The rate of released offenders returned to Ohio prisons is the lowest it has been in 11 years, reports the Columbus Dispatch. Last year, 34 percent of inmates returned to prison for a parole or probation violation or a new felony conviction, down from 36 percent in 2009, said state corrections director Gary Mohr. Last year’s recidivism rate is the lowest since 1997, when it was also 34 percent. The national recidivism rate averages about 50 percent.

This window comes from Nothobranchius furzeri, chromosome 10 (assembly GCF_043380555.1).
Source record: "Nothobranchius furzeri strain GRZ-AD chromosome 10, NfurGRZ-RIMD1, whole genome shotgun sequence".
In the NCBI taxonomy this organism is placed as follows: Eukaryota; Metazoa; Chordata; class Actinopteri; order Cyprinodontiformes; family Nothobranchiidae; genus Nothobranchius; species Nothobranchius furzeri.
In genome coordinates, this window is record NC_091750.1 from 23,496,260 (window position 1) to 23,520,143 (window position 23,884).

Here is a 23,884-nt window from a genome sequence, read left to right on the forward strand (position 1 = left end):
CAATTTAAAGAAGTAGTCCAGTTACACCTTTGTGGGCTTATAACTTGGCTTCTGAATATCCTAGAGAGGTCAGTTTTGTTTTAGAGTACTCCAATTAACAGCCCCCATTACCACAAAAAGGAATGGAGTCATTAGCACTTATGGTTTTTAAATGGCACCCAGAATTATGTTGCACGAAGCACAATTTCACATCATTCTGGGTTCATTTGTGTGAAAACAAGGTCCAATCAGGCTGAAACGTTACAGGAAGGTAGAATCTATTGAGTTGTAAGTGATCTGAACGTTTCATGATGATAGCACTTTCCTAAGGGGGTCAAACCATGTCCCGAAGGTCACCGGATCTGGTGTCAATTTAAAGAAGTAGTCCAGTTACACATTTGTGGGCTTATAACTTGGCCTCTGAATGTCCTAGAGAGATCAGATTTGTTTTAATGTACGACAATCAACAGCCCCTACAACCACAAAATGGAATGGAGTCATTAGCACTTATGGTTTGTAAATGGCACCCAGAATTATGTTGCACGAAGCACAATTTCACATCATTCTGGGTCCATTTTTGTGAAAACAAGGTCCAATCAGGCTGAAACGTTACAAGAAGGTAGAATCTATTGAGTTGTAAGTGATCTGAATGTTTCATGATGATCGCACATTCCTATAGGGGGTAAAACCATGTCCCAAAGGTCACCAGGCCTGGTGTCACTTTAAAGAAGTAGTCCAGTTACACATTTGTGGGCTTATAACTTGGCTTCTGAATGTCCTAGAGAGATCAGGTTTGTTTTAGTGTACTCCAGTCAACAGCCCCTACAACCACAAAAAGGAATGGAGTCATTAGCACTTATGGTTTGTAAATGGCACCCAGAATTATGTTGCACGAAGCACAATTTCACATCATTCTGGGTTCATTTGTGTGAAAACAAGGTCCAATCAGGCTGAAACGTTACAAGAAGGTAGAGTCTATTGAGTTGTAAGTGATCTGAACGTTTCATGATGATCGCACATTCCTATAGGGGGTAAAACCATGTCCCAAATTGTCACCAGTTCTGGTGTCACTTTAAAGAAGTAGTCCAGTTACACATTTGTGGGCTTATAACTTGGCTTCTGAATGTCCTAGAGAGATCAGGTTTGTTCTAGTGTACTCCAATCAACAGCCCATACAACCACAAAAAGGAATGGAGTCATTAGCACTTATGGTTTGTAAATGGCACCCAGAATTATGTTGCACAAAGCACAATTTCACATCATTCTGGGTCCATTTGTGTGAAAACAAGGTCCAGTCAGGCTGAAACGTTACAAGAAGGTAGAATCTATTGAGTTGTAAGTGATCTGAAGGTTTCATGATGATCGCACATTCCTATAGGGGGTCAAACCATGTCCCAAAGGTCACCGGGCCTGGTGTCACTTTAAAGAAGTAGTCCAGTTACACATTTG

Mohr credited several factors for the improvement: better inmate programming, more structured parole supervision, enhanced staff training, and more use of community corrections, such as halfway houses. The department offers “evidence-based” programming that research has shown to be successful in leading to careers after prison, such as its horticultural and auto-mechanic training for inmates, spokesman Carlo LoParo said. The state’s use of halfway houses and other community-corrections facilities for low-level, first-time offenders has helped improve the results by keeping such inmates away from career criminals in prisons, LoParo said. State lawmakers are trying to reduce the prison population of more than 50,000, 33 percent over design capacity, to avoid spending $500 million to build prisons.